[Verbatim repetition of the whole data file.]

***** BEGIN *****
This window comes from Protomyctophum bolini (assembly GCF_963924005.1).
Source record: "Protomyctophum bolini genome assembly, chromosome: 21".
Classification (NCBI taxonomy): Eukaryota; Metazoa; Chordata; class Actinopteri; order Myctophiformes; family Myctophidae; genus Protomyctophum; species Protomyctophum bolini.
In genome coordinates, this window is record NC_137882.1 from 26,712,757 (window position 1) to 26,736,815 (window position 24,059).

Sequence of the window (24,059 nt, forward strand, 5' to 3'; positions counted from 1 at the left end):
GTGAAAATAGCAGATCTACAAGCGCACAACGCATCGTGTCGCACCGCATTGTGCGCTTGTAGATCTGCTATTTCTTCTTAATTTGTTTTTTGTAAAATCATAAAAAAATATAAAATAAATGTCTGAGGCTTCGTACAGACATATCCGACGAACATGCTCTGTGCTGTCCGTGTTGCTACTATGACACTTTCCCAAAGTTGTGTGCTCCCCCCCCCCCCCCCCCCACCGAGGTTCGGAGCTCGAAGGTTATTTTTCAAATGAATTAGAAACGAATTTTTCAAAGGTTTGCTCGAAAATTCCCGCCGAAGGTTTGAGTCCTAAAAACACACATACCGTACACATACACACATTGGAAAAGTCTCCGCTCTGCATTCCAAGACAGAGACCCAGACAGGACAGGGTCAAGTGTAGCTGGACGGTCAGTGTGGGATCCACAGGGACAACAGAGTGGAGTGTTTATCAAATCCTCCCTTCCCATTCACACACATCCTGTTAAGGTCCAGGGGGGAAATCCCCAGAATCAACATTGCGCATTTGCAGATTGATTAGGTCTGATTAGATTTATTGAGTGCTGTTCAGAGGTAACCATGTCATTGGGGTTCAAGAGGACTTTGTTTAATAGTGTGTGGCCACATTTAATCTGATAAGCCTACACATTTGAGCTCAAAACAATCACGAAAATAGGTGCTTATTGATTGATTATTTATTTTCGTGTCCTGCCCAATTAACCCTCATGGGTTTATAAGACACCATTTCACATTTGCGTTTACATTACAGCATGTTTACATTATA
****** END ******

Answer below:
This window comes from Protomyctophum bolini (assembly GCF_963924005.1).
Source record: "Protomyctophum bolini genome assembly, chromosome: 21".
Classification (NCBI taxonomy): Eukaryota; Metazoa; Chordata; class Actinopteri; order Myctophiformes; family Myctophidae; genus Protomyctophum; species Protomyctophum bolini.
In genome coordinates, this window is record NC_137882.1 from 26,712,757 (window position 1) to 26,736,815 (window position 24,059).

Sequence of the window (24,059 nt, forward strand, 5' to 3'; positions counted from 1 at the left end):
GTGAAAATAGCAGATCTACAAGCGCACAACGCATCGTGTCGCACCGCATTGTGCGCTTGTAGATCTGCTATTTCTTCTTAATTTGTTTTTTGTAAAATCATAAAAAAATATAAAATAAATGTCTGAGGCTTCGTACAGACATATCCGACGAACATGCTCTGTGCTGTCCGTGTTGCTACTATGACACTTTCCCAAAGTTGTGTGCTCCCCCCCCCCCCCCCCCCACCGAGGTTCGGAGCTCGAAGGTTATTTTTCAAATGAATTAGAAACGAATTTTTCAAAGGTTTGCTCGAAAATTCCCGCCGAAGGTTTGAGTCCTAAAAACACACATACCGTACACATACACACATTGGAAAAGTCTCCGCTCTGCATTCCAAGACAGAGACCCAGACAGGACAGGGTCAAGTGTAGCTGGACGGTCAGTGTGGGATCCACAGGGACAACAGAGTGGAGTGTTTATCAAATCCTCCCTTCCCATTCACACACATCCTGTTAAGGTCCAGGGGGGAAATCCCCAGAATCAACATTGCGCATTTGCAGATTGATTAGGTCTGATTAGATTTATTGAGTGCTGTTCAGAGGTAACCATGTCATTGGGGTTCAAGAGGACTTTGTTTAATAGTGTGTGGCCACATTTAATCTGATAAGCCTACACATTTGAGCTCAAAACAATCACGAAAATAGGTGCTTATTGATTGATTATTTATTTTCGTGTCCTGCCCAATTAACCCTCATGGGTTTATAAGACACCATTTCACATTTGCGTTTACATTACAGCATGTTTACATTATA